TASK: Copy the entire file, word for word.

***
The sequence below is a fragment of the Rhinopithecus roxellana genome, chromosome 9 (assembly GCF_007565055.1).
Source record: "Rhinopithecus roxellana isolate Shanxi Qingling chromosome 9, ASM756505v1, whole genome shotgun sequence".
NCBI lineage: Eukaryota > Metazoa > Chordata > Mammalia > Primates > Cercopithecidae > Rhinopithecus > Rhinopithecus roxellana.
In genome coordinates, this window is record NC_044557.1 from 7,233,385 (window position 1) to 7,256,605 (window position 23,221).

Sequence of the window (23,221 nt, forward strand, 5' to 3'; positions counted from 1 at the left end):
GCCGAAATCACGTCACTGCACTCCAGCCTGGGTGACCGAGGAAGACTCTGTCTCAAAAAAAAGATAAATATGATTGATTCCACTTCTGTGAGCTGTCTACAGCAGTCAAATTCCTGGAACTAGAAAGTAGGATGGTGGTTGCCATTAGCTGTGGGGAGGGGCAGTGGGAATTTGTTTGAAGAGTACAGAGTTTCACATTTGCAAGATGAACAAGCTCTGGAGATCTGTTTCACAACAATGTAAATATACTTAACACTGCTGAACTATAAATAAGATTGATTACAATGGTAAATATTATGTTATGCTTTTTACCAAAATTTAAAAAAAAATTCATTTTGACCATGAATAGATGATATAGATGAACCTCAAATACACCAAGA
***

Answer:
The sequence below is a fragment of the Rhinopithecus roxellana genome, chromosome 9 (assembly GCF_007565055.1).
Source record: "Rhinopithecus roxellana isolate Shanxi Qingling chromosome 9, ASM756505v1, whole genome shotgun sequence".
NCBI lineage: Eukaryota > Metazoa > Chordata > Mammalia > Primates > Cercopithecidae > Rhinopithecus > Rhinopithecus roxellana.
In genome coordinates, this window is record NC_044557.1 from 7,233,385 (window position 1) to 7,256,605 (window position 23,221).

Sequence of the window (23,221 nt, forward strand, 5' to 3'; positions counted from 1 at the left end):
GCCGAAATCACGTCACTGCACTCCAGCCTGGGTGACCGAGGAAGACTCTGTCTCAAAAAAAAGATAAATATGATTGATTCCACTTCTGTGAGCTGTCTACAGCAGTCAAATTCCTGGAACTAGAAAGTAGGATGGTGGTTGCCATTAGCTGTGGGGAGGGGCAGTGGGAATTTGTTTGAAGAGTACAGAGTTTCACATTTGCAAGATGAACAAGCTCTGGAGATCTGTTTCACAACAATGTAAATATACTTAACACTGCTGAACTATAAATAAGATTGATTACAATGGTAAATATTATGTTATGCTTTTTACCAAAATTTAAAAAAAAATTCATTTTGACCATGAATAGATGATATAGATGAACCTCAAATACACCAAGA